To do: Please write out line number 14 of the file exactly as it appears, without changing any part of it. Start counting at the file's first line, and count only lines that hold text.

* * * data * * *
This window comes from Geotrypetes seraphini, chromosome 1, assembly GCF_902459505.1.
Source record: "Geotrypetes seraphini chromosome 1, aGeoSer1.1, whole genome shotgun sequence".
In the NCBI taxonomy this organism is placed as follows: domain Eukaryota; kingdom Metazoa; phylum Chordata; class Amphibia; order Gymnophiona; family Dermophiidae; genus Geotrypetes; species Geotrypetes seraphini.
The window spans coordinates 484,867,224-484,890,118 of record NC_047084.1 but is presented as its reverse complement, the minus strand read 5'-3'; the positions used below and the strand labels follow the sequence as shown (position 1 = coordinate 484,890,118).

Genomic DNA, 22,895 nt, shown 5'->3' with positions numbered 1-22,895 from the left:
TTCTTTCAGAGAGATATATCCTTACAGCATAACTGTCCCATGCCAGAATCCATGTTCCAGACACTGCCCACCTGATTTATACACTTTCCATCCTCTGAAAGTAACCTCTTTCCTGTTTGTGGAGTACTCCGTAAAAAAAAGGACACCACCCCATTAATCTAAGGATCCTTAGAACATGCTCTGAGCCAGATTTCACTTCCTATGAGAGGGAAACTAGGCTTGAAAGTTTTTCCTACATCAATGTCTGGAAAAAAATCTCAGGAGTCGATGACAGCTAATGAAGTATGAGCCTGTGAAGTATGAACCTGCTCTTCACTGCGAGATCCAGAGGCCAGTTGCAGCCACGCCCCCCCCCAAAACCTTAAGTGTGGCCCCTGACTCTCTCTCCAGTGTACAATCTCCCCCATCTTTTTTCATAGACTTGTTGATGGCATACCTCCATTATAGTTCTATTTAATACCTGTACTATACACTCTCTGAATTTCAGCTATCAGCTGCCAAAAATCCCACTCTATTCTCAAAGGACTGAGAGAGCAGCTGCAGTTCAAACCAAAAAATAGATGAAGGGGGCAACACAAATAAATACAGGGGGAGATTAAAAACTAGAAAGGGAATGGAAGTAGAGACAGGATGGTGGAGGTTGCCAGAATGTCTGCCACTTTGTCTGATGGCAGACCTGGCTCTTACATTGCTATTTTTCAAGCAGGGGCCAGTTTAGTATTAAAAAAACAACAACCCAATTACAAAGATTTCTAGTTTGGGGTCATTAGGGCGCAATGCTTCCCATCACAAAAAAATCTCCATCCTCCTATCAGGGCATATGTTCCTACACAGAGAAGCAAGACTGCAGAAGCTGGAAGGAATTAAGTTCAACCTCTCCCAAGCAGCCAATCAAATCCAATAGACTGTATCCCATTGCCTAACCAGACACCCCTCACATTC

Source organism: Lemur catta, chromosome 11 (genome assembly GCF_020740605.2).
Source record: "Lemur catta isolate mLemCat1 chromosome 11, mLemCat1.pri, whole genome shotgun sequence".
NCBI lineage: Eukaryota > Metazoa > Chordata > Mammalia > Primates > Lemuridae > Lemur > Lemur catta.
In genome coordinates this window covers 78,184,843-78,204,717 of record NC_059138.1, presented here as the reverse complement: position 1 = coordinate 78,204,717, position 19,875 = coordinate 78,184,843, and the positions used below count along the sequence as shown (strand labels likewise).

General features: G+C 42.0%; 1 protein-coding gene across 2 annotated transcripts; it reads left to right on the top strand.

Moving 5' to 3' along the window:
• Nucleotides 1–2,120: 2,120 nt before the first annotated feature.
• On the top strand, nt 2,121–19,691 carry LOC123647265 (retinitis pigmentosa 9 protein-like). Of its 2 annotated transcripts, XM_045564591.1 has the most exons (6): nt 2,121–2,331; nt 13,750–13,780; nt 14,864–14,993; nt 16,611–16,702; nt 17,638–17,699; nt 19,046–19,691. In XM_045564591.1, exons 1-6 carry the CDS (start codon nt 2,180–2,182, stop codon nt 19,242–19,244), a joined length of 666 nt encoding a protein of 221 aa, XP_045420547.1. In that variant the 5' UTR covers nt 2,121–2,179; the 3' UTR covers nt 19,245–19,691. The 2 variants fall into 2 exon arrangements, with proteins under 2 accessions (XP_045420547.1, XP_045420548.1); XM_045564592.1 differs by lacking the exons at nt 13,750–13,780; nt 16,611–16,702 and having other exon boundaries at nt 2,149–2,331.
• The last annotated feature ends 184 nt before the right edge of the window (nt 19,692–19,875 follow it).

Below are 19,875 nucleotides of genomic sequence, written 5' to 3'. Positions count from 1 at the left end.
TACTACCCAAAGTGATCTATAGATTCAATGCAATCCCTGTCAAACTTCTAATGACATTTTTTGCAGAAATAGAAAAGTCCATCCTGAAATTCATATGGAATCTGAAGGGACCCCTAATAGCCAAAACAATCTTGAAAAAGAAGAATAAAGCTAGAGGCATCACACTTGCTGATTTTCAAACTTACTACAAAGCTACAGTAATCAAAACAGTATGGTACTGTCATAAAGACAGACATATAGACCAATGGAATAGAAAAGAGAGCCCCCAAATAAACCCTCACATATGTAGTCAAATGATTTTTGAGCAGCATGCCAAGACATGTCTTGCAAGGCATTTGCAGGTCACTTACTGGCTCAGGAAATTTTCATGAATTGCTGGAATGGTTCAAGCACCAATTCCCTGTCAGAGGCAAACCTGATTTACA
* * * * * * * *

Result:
• On the top strand, nt 2,121–19,691 carry LOC123647265 (retinitis pigmentosa 9 protein-like). Of its 2 annotated transcripts, XM_045564591.1 has the most exons (6): nt 2,121–2,331; nt 13,750–13,780; nt 14,864–14,993; nt 16,611–16,702; nt 17,638–17,699; nt 19,046–19,691. In XM_045564591.1, exons 1-6 carry the CDS (start codon nt 2,180–2,182, stop codon nt 19,242–19,244), a joined length of 666 nt encoding a protein of 221 aa, XP_045420547.1. In that variant the 5' UTR covers nt 2,121–2,179; the 3' UTR covers nt 19,245–19,691. The 2 variants fall into 2 exon arrangements, with proteins under 2 accessions (XP_045420547.1, XP_045420548.1); XM_045564592.1 differs by lacking the exons at nt 13,750–13,780; nt 16,611–16,702 and having other exon boundaries at nt 2,149–2,331.